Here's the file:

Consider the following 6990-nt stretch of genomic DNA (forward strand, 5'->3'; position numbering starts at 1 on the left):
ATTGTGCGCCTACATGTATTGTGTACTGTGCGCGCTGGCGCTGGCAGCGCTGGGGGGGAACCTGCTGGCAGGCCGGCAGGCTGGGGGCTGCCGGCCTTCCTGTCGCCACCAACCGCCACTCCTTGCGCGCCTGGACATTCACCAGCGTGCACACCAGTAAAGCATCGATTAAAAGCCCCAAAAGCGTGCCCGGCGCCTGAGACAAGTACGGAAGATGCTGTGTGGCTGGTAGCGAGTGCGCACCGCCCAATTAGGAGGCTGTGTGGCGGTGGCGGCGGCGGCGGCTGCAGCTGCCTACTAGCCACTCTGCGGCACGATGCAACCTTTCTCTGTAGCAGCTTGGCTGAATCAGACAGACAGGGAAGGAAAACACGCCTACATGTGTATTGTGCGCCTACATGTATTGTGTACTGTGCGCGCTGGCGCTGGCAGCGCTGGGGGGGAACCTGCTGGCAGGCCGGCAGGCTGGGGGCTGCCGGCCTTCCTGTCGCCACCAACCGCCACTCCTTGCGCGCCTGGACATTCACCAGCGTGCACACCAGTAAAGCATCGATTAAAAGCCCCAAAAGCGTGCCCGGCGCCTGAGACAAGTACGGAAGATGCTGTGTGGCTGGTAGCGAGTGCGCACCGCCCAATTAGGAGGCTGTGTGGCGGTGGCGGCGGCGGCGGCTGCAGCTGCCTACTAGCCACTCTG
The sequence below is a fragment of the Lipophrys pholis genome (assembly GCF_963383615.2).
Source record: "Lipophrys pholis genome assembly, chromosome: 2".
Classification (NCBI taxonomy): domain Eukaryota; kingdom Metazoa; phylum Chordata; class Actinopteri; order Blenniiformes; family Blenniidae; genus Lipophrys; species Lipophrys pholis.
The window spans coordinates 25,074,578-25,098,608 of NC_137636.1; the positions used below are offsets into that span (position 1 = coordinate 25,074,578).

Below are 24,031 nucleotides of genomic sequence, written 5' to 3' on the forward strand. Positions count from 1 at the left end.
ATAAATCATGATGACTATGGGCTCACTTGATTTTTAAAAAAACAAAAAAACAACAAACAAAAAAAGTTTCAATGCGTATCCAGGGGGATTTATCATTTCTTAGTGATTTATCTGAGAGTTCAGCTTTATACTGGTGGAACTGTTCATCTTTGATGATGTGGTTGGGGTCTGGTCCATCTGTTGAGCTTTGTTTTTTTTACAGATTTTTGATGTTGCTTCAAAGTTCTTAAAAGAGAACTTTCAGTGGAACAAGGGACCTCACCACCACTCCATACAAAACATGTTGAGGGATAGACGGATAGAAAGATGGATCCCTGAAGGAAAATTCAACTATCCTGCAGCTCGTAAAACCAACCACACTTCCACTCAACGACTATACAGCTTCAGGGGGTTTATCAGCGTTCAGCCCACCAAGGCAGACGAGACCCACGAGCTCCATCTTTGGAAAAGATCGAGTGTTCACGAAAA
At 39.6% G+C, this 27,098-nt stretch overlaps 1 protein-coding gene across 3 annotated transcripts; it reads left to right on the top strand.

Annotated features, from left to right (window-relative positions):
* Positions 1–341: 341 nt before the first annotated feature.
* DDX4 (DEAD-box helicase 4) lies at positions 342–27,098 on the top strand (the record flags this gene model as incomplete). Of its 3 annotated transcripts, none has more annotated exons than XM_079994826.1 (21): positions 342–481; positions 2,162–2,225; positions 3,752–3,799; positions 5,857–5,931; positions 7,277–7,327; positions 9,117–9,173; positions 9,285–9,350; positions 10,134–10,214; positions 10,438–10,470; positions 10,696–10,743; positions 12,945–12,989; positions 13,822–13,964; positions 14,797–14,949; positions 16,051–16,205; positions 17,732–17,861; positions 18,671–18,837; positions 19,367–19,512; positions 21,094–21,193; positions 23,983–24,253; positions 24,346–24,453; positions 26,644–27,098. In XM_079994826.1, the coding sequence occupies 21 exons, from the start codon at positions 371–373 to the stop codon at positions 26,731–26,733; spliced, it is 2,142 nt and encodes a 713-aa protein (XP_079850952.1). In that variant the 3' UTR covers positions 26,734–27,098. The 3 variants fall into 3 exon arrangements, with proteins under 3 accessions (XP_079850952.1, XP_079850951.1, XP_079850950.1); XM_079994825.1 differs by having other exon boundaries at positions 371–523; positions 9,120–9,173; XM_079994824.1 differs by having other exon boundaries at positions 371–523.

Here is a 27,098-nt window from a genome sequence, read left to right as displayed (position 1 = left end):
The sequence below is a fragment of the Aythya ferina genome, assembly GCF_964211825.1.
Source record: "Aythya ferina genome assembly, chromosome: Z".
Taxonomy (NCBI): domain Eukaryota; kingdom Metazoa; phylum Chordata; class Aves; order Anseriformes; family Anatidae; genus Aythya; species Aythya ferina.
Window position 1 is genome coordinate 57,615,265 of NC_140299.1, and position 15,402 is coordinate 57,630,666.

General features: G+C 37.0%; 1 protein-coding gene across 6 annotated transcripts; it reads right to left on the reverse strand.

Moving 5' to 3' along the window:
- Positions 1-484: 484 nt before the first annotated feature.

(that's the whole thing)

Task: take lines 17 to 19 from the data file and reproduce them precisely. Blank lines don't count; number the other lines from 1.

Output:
Window position 1 is genome coordinate 57,615,265 of NC_140299.1, and position 15,402 is coordinate 57,630,666.

General features: G+C 37.0%; 1 protein-coding gene across 6 annotated transcripts; it reads right to left on the reverse strand.

Moving 5' to 3' along the window: